A quirky shop tucked away on Vancouver’s Granville Island turns the heads of locals and tourists alike. Their unique handmade wares — while practical, everyday items — are a bit of a time warp, sending customers back to the days before mass produced plastic cleaning tools, and to tales of witches flying through the night.
We’re talking about brooms, of course.
Mary Schweiger and her sister Sarah, owners of Granville Island Broom Co., use antique tools and techniques to create what could be considered traditional-style brooms, with long wooden handles and thick organic bristles woven together.
“It’s something I just grew up with and learned from my parents” Schweiger said.
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Her parents learned to make brooms from a friend who learned the skill from a Shaker village. The Shakers, formally known as the United Society of Believers in Christ’s Second Appearing, are widely credited with inventing flat brooms made with sorghum.
Also known as broom corn, sorghum is the strong fibre bristles of a broom that sweep dirt away.
Schweiger then learned to make brooms just by being in their parents’ shop, on the East side of Kootenay Lake, as children, eventually working there to pay for university.
The sisters opened their own shop more than 12 years ago, where they sell several different types of handmade brooms, including cobwebbers, whisks, mushroom brushes and marriage brooms.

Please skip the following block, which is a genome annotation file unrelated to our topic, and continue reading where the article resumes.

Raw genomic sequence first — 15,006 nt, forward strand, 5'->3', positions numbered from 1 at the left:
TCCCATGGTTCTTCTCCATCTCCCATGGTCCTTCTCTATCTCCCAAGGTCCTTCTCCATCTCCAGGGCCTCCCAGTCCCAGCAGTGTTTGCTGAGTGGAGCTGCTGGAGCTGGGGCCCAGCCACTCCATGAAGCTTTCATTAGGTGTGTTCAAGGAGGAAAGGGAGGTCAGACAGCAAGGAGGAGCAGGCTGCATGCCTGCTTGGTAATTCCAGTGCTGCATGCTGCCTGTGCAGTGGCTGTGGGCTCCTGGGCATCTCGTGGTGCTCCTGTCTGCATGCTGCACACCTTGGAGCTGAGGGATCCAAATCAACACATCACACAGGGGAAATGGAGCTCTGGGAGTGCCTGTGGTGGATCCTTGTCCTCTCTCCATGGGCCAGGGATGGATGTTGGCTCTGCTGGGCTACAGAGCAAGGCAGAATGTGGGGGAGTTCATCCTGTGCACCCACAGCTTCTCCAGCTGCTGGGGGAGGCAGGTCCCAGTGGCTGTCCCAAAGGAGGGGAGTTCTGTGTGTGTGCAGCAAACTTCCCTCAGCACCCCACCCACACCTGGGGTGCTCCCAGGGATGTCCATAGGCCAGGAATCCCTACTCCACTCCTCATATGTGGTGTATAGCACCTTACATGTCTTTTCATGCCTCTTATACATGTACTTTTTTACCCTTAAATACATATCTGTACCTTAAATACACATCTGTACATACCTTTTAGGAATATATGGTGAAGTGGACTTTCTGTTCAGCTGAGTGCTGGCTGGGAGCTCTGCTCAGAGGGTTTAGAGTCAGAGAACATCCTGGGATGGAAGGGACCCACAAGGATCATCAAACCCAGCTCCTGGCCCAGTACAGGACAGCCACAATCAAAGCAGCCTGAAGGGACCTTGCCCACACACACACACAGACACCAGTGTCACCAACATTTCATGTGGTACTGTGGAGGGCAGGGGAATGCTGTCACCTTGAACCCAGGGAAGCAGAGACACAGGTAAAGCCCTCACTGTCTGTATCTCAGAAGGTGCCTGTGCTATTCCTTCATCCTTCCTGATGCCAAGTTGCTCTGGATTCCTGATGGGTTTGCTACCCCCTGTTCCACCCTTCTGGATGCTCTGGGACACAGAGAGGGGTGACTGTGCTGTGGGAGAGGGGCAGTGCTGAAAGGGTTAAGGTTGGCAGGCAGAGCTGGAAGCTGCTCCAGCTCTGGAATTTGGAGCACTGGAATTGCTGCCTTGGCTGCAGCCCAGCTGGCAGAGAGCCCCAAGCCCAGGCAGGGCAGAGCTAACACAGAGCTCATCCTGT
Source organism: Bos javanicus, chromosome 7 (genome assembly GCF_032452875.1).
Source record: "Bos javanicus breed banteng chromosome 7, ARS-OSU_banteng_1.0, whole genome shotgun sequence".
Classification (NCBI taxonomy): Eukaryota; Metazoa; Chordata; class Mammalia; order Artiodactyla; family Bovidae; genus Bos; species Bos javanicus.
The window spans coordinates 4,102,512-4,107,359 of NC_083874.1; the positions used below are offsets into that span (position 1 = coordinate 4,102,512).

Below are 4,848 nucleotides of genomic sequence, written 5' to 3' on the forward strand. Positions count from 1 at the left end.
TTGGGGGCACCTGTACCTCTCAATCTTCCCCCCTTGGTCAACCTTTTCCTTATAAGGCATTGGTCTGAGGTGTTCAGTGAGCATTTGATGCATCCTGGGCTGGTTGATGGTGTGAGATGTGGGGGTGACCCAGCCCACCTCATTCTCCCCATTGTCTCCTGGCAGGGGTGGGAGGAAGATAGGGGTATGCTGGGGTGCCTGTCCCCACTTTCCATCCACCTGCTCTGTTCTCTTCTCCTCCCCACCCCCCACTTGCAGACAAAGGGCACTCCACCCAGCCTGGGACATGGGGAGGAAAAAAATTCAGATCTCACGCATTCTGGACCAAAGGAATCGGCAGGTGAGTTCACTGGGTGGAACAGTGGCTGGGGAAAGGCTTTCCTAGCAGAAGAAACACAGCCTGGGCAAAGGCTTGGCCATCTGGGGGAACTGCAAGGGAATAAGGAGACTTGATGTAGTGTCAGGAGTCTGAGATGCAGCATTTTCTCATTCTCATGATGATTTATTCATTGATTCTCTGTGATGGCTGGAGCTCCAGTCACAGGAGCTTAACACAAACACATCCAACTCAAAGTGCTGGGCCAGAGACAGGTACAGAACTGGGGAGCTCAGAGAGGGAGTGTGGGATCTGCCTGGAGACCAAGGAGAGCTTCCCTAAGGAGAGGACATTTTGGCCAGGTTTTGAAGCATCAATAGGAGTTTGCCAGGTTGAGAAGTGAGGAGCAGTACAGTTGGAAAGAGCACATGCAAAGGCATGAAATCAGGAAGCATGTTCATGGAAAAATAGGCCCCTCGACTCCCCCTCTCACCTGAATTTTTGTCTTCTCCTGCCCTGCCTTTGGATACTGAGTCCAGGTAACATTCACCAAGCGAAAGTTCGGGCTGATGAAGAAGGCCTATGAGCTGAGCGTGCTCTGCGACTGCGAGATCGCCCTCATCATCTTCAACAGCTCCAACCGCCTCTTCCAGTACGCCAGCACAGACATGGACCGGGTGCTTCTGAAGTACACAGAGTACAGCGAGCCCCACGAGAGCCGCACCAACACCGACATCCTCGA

History and folklore
Schweiger said brooms are a popular housewarming gift.
On the shop’s website, they suggest a specific housewarming trio: bread, so “the house may never know hunger,” salt “so that life always has flavour,” and a broom “to sweep away troubles.”
Brooms also feature in cultural traditions.
Sabina Magliocco, a professor of anthropology at the University of British Columbia, says brooms were used to symbolize marriage for enslaved African Americans, who were not afforded the right to marry.
“People developed their own way of marking a ceremony, of marking the start of a new family by jumping over a broom,” she said.
“When you’re stepping over something, you’re crossing a threshold.”
Historically in West Africa, people waved brooms over a new couple for good luck, Magliocco says.
In Wales, stepping or jumping over a broom, broom straws or even a broom plant marked a common law marriage.
“Almost every culture has some form of broom.”
Of course, we can’t talk about brooms without mentioning their connection to witches.
Magliocco says the first stories of witches flying on broom straws go back to the 1400s.
“We had mentions of witches before that, but not on broomsticks or broom straws.”
Because everyone had a broom in their home, it was something witches, who were mostly women, would have had.
“The broomstick, the broom is a ‘woman’s tool,'” she said.
“Because it is associated with the home, with women, with women’s work, it becomes something that then gets associated with witches in the very misogynistic witchcraft mythology of the middle ages.”
She said today, among modern Pagan witches, the broom is being reclaimed as a magical tool to repudiate the memory of a time where any woman with a broom was suspected of witchcraft.
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